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A Sabbath Sunday

December 6, 2011 Leave a comment Go to comments

Overall, a happily fruitful Sunday:


Malachi 2:17-3:18 for Sunday sermon – clarified some thinking about tithing which i hadn’t quite articulated to myself – the 10% tithing and co-relation between tithing and blessing was particular to the Old Testament when God still dealt with that people while they were living in a land he had brought them to – it was a direct commandment and a form of taxes for the upkeep of the nation’s temple and the Levites (priests). But all this was a foreshadowing of the reality that God’s people were more than just the nation of Israel and that God’s land was the heavenly kingdom not an earthly one. Therefore, the commendation at the present time is to give of one’s own accord, as much as one wishes. This should not be governed by any specific church regulations, though what one spends on is an indication of where one’s heart is, so there is the commendation of the church in Macedonia in 2 Corinthians 8 that they gave generously from their poverty because of the abundance of joy that came from knowing God and the eagerness to see God’s people taken care of) – that is to say, the motivation for giving was commended, rather than the generosity of the giving per se. What one’s credit card statement looks like would also show if one thinks like the fool of Luke 12:16-21 who, having ample goods, told his soul to relax, eat, drink and be merry, not realising that God would ask for the return of his soul. But a specific obligation of the church is to feed the people who take care of the church (1 Corinthians 9:7-11), though this is likened to feeding an ox treading the grain rather than stuffing the coffers of a dictator (furthermore, many of the apostles declined to make use of this right),

just not enough time to talk to all the people i wanted to catch up with between services, having a baby fall asleep on me after 30 seconds (i know i’m really boring but that’s really a new low, i said on facebook, and 30 people liked it),

The Merry Men Kitchen + Bar, Robertson Blue Heart-stopping Hashies. The Merry Men Kitchen + Bar

a heart-threatening run along the Singapore River with the flu bug in the system, a grocery run at Meidiya supermarket in Liang Court, then an artery-clogging fry-up (advertised on the menu as “Heart-stopping Hashies: Two hash browns topped with wilted spinach, scrambled eggs, sautéed mushrooms, crispy bacon bits and creamy hollandaise sauce”) and a Bloody Mary for brunch at The Merry Men Kitchen + Bar (86 Robertson Quay, #01-02 Robertson Blue),

Toby's Estate, 8 Rodyk Street, Robertson Quay
Toby's Estate, 8 Rodyk Street, Robertson Quay Brew Bar. Toby's Estate, 8 Rodyk Street, Robertson Quay
Resident coffee plant getting some sun. Toby's Estate, 8 Rodyk Street, Robertson Quay A pot of Toby's Estate Earl Grey and some work. Toby's Estate, 8 Rodyk Street, Robertson Quay

knuckling down and getting work done at Toby’s Estate (8 Rodyk Street, Robertson Quay) on the first study for the upcoming camp (Mark 1:1-15: (i) the prophets of old (Isaiah and Malachi) testify concerning John the Baptist and Jesus as messenger and the Lord respectively; (ii) God himself testifies concerning Jesus saying that he is his son with whom he is well-pleased; (iii) Jesus’ own actions testify that he is all the nation of Israel, also called God’s son, could not be),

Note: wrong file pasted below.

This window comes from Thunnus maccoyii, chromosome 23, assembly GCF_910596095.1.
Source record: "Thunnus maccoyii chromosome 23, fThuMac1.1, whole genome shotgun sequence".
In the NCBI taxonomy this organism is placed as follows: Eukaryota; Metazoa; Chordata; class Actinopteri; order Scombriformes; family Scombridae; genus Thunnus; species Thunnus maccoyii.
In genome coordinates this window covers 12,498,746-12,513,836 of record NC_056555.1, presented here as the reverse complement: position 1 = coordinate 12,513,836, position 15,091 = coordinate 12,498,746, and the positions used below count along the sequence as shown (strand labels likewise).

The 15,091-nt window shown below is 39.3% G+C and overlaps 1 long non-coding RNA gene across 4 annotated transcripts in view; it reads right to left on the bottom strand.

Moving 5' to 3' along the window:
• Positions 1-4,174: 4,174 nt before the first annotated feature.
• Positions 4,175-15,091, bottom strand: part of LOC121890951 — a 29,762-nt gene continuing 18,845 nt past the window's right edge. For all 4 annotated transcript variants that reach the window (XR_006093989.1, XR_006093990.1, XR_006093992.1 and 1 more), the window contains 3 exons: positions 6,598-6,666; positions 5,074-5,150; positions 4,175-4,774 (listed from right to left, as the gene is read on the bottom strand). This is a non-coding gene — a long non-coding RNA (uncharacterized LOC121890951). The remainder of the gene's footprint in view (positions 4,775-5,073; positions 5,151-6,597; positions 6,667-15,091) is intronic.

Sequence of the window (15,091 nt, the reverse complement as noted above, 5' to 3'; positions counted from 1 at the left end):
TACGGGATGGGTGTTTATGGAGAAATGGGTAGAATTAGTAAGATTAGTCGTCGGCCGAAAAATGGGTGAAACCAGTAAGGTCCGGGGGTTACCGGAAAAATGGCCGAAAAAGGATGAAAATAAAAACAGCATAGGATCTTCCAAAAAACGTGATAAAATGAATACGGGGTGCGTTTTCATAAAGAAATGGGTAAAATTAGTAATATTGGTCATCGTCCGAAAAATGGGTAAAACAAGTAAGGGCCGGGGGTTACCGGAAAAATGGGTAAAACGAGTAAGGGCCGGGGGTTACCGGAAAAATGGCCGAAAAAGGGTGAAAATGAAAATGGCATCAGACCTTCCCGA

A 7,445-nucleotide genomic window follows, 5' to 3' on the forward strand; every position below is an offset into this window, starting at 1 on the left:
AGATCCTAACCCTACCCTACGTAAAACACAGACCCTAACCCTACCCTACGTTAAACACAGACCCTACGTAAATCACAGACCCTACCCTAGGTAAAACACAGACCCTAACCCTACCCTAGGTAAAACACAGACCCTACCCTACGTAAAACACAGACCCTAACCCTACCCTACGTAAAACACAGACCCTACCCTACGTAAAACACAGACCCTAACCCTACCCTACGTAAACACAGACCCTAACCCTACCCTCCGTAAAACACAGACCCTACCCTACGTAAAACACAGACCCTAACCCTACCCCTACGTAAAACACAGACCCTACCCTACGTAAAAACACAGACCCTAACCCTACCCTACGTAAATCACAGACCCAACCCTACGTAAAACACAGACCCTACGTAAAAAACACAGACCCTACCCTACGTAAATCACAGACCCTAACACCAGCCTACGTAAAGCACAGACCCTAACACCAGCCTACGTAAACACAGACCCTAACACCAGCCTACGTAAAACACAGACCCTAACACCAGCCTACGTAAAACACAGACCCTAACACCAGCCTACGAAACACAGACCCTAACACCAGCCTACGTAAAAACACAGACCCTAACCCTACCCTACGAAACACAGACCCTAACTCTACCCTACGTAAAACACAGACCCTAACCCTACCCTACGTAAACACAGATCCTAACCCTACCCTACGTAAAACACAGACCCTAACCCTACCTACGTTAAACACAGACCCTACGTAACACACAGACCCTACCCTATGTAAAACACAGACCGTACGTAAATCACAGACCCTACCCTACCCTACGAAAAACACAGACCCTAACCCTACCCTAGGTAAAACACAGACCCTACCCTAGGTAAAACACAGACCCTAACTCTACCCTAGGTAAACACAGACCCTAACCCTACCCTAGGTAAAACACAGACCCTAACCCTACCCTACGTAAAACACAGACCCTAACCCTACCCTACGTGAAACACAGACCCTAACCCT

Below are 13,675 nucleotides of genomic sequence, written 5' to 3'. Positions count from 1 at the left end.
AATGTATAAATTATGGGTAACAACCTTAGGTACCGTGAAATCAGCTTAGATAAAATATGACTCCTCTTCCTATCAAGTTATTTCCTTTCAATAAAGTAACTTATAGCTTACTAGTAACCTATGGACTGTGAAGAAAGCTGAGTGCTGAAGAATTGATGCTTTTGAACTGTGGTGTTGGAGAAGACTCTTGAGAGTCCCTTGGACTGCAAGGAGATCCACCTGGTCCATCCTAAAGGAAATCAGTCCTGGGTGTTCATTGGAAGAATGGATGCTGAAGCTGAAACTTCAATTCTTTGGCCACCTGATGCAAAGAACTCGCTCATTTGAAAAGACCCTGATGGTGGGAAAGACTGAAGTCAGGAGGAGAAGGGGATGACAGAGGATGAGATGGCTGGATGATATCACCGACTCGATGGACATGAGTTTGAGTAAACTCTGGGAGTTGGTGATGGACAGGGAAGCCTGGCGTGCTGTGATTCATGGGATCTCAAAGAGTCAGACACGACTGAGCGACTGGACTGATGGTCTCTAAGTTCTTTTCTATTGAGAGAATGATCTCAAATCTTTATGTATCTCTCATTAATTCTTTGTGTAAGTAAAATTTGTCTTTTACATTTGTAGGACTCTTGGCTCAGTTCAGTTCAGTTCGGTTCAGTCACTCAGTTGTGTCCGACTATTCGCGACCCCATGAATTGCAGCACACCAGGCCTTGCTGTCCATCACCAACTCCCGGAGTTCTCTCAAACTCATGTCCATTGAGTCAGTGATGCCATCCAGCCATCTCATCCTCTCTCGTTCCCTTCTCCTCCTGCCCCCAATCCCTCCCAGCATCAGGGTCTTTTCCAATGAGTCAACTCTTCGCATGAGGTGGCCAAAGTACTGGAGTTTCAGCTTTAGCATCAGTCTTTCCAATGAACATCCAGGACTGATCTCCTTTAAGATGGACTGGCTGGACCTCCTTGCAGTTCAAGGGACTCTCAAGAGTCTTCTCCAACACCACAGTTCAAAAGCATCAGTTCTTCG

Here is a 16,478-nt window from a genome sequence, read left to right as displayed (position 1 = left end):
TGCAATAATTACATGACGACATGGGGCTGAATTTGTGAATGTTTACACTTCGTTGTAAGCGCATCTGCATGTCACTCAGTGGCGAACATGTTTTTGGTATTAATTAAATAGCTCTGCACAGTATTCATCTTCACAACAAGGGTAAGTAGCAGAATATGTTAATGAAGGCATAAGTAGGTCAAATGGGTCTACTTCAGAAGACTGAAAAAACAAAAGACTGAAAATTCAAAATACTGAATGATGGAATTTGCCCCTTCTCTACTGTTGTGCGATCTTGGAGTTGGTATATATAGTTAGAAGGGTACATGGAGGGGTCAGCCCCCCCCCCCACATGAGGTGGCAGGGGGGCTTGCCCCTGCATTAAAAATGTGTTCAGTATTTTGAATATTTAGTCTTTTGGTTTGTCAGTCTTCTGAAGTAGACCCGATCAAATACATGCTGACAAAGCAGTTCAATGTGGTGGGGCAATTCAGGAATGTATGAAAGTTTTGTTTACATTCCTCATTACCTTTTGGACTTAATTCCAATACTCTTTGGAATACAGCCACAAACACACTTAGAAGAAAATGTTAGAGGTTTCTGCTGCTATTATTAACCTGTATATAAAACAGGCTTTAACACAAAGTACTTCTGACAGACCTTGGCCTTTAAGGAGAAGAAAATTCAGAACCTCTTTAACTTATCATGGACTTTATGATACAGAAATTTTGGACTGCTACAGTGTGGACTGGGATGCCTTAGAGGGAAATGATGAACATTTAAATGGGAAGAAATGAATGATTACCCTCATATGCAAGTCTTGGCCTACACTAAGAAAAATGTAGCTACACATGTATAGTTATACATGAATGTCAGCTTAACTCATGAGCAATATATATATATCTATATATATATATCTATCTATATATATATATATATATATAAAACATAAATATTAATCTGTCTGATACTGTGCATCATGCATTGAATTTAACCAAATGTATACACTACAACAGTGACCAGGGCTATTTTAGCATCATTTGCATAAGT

Christopher Ash's "Remaking A Broken World"taking delivery of a Jill Sander x UNIQLO +J pin-striped jacket, my old second generation ipod and a copy of Christopher Ash’s Remaking a Broken World,

Brunch menu, Toby's Estate, 8 Rodyk Street, Robertson Quay Drinks menu, Toby's Estate, 8 Rodyk Street, Robertson Quay
Pastries, Toby's Estate, 8 Rodyk Street, Robertson Quay Pastries, Toby's Estate, 8 Rodyk Street, Robertson Quay
Piccolo Latte, Toby's Estate, 8 Rodyk Street, Robertson Quay Sticky cinnamon bun, Toby's Estate, 8 Rodyk Street, Robertson Quay

having someone join me after choir practice so we could enjoy the short but fascinating Book of Ruth together – not the cheesy love story so many make it out to be, rather a narrative of how God sovereignly worked through the disobedience of Elimelech, Mahlon and Chilion (who were all Israelites who ought to have known God’s laws), and the obedience of Boaz (unlike his ancestor Judah – Tamar incident (Genesis 38)) and Ruth the Moabite (born into a nation that was an enemy of God’s people). The book repeatedly commends their insistence on doing right before God despite what seems to be detriment to self – Boaz impairing his own estate by marrying Ruth and giving the first boy to Naomi for her old age, and Ruth not just risking it as a foreigner in the violent Judges-era land of Judah  but also seemingly giving up her own happiness by not going after unrelated or younger men who were not Naomi’s redeemers. From this unlikely union would come Obed, the father of Jesse, the father of great king David, the father…many generations later of the greatest king, Jesus,

Christmas Tree, Verre Wine Bar, 8 Rodyk Street Cellared Wines, Verre Wine Bar, 8 Rodyk Street
Nicoise Salad, Verre Wine Bar, 8 Rodyk Street Beef bourguignon, Verre Wine Bar, 8 Rodyk Street
Domaine Joseph Roty Bourgogne Grand Ordinaire 2007,Verre Wine Bar, 8 Rodyk Street Warm Salt Chocolate Cake, Verre Wine Bar, 8 Rodyk Street

a shared dinner at Verre Wine Bar (facebook. 8 Rodyk Street. Dinner set at S$35 with a choice of starter and main or main and dessert, and a glass of wine), and a chat, then going home in the rain, inspired to cook beef bourguignon for tomorrow’s dinner. (Earworm: Frédéric Chopin’s Nocturne in E-flat Op. 9 No. 2. Played by Vladimir Ashkenazy, rather than, say, Arthur Rubinstein)

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